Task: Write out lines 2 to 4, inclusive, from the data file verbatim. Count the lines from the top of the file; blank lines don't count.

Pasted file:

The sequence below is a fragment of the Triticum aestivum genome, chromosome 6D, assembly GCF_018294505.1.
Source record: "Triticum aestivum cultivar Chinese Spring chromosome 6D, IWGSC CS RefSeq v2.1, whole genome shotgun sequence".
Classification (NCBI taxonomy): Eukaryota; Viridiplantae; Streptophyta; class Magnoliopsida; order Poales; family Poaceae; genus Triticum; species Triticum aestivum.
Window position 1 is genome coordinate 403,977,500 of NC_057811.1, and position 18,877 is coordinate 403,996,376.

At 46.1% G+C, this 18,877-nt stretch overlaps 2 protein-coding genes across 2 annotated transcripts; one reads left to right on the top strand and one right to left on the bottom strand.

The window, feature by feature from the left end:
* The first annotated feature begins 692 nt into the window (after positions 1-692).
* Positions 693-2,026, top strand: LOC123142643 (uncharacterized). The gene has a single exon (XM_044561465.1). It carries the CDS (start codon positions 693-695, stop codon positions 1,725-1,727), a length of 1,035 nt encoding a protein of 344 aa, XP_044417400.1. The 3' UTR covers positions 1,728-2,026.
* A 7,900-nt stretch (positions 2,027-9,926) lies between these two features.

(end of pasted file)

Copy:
Source record: "Triticum aestivum cultivar Chinese Spring chromosome 6D, IWGSC CS RefSeq v2.1, whole genome shotgun sequence".
Classification (NCBI taxonomy): Eukaryota; Viridiplantae; Streptophyta; class Magnoliopsida; order Poales; family Poaceae; genus Triticum; species Triticum aestivum.
Window position 1 is genome coordinate 403,977,500 of NC_057811.1, and position 18,877 is coordinate 403,996,376.